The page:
Lots of 'halfs' going on in our income tax collection nowadays, isn't it?

The corporate income tax accounts for 11% of all tax collection today. During the recession, that fell to 5%. No net income earned, no taxes paid.

Can't pay taxes when you lose money, you know. So you should be cheering for big corporations and businesses to make a profit so they can pay taxes to support your favorite federal program. Just like JFK did when he said the US government and companies were 'business partners' back in 1961.

The 50% of the taxpayers who do not pay any income taxes DO pay payroll taxes on earned income.

Just like everyone else does regardless of income earned and declared all the way up to people earning hundreds of millions of dollars in earned income such as NBA players with guaranteed contracts.*

Know what the payroll tax really is?

It is a 'flat tax' on the incomes of every working American regardless of income, race, age or gender. Everyone pays a 12.4% tax on wages up to the annual threshold for Social Security, which was $118,500 in 2015 with half (6.2%) paid by workers and the other half paid by employers.

Everyone pays a 'flat tax' on their earnings as well that goes into Medicare Part A, or the Hospital/Medical part of Medicare. You pay a 1.45% Medicare tax on your earnings to be matched by your employer at 1.45%. There is no threshold on the Medicare Part A payroll tax so the more money you make in earned income (not capital gains, etc), the more you pay in Part A Medicare taxes.

In addition, there is an additional Medicare 'flat tax' of 0.9% passed under the ACA or 'Obamacare' that you must pay if your income exceeds a certain amount, $250,000 for a married couple filing jointly. This must be matched by your employer as well.

Of course, if you are self-employed as many people are, you are just going to have to pay both sides of the tax, your side and the employer side (although you do get to deduct the employer side, so good for you)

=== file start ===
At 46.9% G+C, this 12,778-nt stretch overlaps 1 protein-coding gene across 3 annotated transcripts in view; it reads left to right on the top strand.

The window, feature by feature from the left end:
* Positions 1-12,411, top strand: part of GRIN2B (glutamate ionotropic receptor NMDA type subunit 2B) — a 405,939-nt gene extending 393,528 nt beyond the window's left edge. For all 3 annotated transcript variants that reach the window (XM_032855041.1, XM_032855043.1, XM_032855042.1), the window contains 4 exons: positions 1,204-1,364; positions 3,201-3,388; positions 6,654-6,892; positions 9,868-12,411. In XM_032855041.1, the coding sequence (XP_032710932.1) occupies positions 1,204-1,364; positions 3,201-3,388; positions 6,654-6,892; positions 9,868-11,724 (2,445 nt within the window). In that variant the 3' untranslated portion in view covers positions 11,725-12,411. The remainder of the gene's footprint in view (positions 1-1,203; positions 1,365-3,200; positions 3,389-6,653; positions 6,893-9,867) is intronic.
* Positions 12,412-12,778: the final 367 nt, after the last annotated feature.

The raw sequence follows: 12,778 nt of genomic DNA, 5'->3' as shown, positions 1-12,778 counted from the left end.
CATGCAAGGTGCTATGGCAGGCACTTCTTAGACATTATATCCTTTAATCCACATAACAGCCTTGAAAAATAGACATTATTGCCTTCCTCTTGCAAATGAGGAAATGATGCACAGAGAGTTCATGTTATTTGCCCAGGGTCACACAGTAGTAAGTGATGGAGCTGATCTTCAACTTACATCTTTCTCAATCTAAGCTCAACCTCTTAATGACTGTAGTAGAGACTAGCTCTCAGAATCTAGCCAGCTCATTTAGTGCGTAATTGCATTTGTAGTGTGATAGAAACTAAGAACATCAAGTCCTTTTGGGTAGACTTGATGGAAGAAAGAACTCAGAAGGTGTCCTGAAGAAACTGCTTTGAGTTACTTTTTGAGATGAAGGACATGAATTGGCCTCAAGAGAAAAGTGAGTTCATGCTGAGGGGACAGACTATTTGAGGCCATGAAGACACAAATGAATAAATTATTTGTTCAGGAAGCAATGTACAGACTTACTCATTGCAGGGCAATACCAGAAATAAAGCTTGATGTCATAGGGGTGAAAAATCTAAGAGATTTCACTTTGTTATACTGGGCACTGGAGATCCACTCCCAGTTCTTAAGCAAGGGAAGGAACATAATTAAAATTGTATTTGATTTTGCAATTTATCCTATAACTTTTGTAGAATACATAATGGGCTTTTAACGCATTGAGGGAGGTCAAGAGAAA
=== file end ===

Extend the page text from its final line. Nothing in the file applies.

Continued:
The point of all this is to ask the simple question to Hillary Clinton and Donald Trump the next time they meet on stage:
'Wouldn't it just make sense to abolish the corporate income tax and the 'death tax' (which brings in so little income relative to the effort to collect it, approximately $20 billion in 2014 or less than 1% of all federal tax collections, that it is inconsequential almost as a line-item in the budget) and slowly expand the 'flat tax' concept of payroll taxes to replace them?
At least there would be no tax cheating on payroll taxes. Everyone pays them because they are flat taxes and there are hardly any tax exemptions or exceptions to payroll taxes when compared to the litany of gigantic tax tunnels in the corporate or individual income tax side of things.

Getting rid of the corporate tax exemptions and exposing that income to a flat tax almost is guaranteed to bring in more revenue just as a common rule. We have close to $1.4 trillion in existing tax expenditures as it is today, a lot of it from the corporate side of things.

We think the next step would be to replace the entire income AND payroll tax system with a consumption tax.

But we will save that for the 2020 Presidential election.

Which will start November 9, 2016 about 10 seconds after we know if we are going to have a 'President Hillary Clinton' or a 'President Donald Trump' for the next 4 years.

Won't that be fun?

*by the way, if you just take the total team salaries of the 30 NBA teams, $3 billion or so, and apply the payroll tax to just 500 NBA professional basketball players, that accounts for close to $100 million in just Medicare taxes alone they pay each year or about $160,000 in payroll taxes alone per player - (assist from former NBA Baltimore Bullet All-Star and Duke University All-American Jack Marin for that bit of information)

Do You Want Better People to Run for Public Office?
Support the Institute for the Public Trust Today

Visit The Institute for the Public Trust to contribute today

No comments:

Post a Comment

Note: Only a member of this blog may post a comment.